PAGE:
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Compare 1577 edition: 1 2 3 4 5 6 7 After whose departure, the duke called a councell in the chéefe pauilion of the Gantois, about this mes|sage of the English herald, where it was determined with great courage, that they would abide the bat|tell, if the duke of Glocester came to offer it. Whilest this great matter was in consultation, the Calisi|ans, not well content with the bastile which the duke had newlie builded, issued out of the towne in great number, part on horssebacke and part on foot. The footmen ran to assault the bastile, and the horssemen went betwéene the armie & the assailants, to stop the aid and succours that might come. Upon the sound|ing of the alarme, the duke himselfe in person was comming on foot, to reléeue his men: but being kept backe a space by the English horssemen,The dukes bastile woone. in that de|laie of time, the bastile was woone by fine force, and eight score persons of those that kept it slaine, beside the residue which were taken prisoners, and led to Calis, with all the ordinance and artillerie, to the high displeasure of the duke and his prudent councell. The next daie after, there sprang a rumor in the ar|mie (no man could tell how) that the duke of Glo|cester with a great puissance was alreadie imbar|ked, and would arriue at the next tide. The same night the duke fled awaie,The duke of Burgognie breaketh by the siege be|fore Calis, and fléeth, the 26 of Iulie. and sent in all hast to the lord of Croie, to raise his siege before Guisnes, which tidings were to him verie ioious, for he neither got nor saued. So these two capteins departed, leauing behind them, both ordinance, vittels, & great riches. ¶ The French writers (to saue the honor of the duke of Burgognie) saie, that there was a certeine discord and commotion amongst the Flemings and Duch nation, affirming, that the great lords and the Pi|cards (whome the Frenchmen greatlie extoll) would betraie and sell the Flemings and their freends, and that for the same cause in a great furie they cried; Home, home: and would not tarrie for anie request that the duke could make, and so by their misgouer|nance, the duke was inforced to raise his siege, and to depart. The Flemish authors affirme the contrarie, saieng that they were readie to abide the comming of the duke of Glocester: but the duke of Burgognie fearing to be intrapped betwéene the English armie without, and the garrison within the towne of Calis, fled awaie in the night, giuing to them no warning thereof before, so that for lacke of time, and conueni|ent space to lade and carrie their stuffe, and being commanded vpon the sudden to dislodge with all spéed, they left behind them their vittels, tents, and other things, to their great losse and detriment.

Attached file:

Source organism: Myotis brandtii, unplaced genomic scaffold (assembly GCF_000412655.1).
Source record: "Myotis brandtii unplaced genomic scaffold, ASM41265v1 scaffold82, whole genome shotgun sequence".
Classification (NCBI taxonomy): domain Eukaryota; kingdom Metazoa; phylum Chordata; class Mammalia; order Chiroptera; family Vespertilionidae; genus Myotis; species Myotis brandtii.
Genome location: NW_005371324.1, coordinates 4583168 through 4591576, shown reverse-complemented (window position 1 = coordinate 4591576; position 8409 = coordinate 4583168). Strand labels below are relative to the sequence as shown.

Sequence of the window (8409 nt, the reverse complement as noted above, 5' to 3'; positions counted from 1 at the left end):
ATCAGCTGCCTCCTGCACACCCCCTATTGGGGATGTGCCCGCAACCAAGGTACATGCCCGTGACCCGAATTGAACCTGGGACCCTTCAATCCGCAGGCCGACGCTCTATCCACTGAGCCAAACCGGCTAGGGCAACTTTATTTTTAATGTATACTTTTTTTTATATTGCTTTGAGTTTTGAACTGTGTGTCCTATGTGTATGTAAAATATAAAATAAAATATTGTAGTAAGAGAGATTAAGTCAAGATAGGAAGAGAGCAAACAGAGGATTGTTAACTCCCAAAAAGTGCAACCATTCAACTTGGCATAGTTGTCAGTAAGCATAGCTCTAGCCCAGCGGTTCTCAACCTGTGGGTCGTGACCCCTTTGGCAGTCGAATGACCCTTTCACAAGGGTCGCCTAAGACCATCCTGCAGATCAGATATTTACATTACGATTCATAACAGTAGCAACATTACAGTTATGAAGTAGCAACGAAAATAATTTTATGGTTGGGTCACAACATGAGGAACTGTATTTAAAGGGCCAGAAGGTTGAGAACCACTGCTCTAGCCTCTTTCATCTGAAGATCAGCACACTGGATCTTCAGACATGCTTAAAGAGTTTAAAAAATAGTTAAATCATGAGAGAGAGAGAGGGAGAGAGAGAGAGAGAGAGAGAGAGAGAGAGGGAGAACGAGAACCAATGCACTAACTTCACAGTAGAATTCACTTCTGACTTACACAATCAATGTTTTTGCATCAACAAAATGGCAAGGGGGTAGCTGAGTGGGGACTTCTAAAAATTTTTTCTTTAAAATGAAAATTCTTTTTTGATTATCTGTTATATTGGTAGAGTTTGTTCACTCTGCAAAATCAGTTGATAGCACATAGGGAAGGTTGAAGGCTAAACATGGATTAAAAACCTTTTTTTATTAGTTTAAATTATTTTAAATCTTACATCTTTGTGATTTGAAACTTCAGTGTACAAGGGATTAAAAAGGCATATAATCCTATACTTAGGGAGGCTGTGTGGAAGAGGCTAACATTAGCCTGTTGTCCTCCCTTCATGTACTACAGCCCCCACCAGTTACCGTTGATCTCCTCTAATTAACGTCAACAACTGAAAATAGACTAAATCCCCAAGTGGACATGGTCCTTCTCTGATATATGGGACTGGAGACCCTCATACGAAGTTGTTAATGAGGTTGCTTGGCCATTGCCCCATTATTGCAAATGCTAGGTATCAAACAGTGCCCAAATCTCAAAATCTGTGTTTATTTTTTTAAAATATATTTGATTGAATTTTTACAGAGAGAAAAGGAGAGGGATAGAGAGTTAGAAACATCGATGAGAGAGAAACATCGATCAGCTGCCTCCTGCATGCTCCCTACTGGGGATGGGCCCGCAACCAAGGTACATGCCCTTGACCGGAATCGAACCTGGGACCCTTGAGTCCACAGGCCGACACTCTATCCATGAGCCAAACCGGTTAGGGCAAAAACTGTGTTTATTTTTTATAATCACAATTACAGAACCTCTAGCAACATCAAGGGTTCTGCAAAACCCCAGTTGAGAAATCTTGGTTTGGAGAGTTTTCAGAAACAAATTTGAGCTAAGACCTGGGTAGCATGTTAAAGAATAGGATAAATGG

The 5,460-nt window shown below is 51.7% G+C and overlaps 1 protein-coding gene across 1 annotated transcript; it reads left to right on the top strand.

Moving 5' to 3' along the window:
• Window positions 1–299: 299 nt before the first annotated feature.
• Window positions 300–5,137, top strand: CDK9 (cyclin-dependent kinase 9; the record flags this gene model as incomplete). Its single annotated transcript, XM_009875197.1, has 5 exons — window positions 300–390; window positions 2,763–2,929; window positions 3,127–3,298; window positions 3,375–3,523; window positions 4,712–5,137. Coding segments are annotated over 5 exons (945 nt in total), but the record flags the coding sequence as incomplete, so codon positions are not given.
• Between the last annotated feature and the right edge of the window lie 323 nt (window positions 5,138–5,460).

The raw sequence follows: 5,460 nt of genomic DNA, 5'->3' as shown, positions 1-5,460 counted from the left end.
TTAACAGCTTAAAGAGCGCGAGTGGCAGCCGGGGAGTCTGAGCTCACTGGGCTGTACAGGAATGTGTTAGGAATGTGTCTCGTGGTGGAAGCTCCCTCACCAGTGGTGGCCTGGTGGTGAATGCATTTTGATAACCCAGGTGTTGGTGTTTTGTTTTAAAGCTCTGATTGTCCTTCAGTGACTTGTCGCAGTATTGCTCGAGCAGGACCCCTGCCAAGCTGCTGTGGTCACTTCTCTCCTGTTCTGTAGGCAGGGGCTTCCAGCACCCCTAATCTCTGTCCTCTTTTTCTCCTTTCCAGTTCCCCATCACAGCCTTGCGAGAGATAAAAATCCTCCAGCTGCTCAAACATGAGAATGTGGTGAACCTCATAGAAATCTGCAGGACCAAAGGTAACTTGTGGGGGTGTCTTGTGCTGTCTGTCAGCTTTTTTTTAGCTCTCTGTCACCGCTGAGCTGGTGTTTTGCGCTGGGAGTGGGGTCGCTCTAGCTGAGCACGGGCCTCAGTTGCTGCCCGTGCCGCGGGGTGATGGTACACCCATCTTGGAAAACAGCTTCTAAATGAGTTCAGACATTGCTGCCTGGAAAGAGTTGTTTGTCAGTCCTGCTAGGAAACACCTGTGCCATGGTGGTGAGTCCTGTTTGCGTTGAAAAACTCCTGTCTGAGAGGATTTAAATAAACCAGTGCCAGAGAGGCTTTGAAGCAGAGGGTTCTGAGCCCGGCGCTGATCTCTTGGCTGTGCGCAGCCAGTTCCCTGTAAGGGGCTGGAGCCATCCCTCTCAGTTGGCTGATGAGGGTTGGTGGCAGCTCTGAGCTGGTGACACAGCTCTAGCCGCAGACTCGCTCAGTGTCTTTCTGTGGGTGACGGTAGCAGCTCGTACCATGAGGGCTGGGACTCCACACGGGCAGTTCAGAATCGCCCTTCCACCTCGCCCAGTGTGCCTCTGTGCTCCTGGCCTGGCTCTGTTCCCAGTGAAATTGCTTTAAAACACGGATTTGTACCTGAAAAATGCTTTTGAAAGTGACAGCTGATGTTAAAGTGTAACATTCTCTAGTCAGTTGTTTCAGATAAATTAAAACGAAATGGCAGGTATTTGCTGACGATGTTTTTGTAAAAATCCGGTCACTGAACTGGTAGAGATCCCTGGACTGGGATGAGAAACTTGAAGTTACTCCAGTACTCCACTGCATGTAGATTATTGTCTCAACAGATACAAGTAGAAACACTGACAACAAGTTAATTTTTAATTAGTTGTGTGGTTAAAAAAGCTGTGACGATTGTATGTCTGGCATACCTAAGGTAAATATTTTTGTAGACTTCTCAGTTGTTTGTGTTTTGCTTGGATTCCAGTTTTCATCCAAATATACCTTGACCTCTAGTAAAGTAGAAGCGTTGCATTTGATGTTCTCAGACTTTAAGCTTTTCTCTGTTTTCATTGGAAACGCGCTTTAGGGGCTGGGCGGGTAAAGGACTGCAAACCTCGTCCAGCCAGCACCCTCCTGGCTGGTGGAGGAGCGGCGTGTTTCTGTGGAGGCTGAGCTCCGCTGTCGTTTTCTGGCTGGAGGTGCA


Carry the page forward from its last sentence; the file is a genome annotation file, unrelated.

Compare 1577 edition: 1 2 3 4 Howsoeuer the matter was, the truth is, that he fled the six and twentith daie of Iulie, in the night. And the next daie in the morning, the duke of Gloce|ster landed in Calis hauen, & streight went into the campe, where his enimies the night before were lod|ged, and there he found manie faire peeces of ordi|nance, and speciallie one called Digeon: so named,A gun call [...] Digeon. after the cheefe towne of Burgognie; beside paui|lions, wine, beere, meale, and innumerable vittels. The duke of Glocester, séeing his enimies reculed, hauing in his companie fiue and twentie thousand men, entered into Flanders, burning houses,The duke of Glocester spoileth Flanders. killing such as made resistance, destroieng the countrie on euerie part, setting fire in the townes of Poperinch, Bailleull, and others. Also, they wasted the suburbes of diuerse closed townes, and after passed by New|castell, Rimesture, and Ualon chapell: and then en|tering into Artois, they came to Arques and Blan|desques, setting fire in euerie part where they came. Thus they passed by saint Omers, and finallie by Arde returned to Guisnes: and so to Calis at the six wéeks end, with great booties of cattell and riches.

Compare 1577 edition: 1 2 EEBO page image 615In all this their iournie, they had but small store of bread, which caused much faintnesse and diuerse di|seases in the armie, whereof a greater number died than did of the enimies sword: and yet the Flemings write, that they of Bruges distressed to the number of two thousand Englishmen in this iournie. [...]land. How|beit, the French writers affirme, that the English|men lost more of their companie in the marches a|bout Ard, Enguerant. than they did in all other places where they had béene before, hauing passed through the par|ties of Flanders, without incounter, or any damage doone to them by the enimies. After that, the duke of Glocester returned into England, where he was ad|uertised, that Iames king of Scots had besieged the castell of Rockesburgh with thirtie thousand men: but the capteine thereof, sir Rafe Greie defended it so manfullie,The king of Scots fled [...]rom his siege [...] Rockes| [...]urgh. for the space of twentie daies, that king Iames being then aduertised, that the earle of Nor|thumberland was comming to fight with him, fled with no lesse losse than dishonor, and inough of both.

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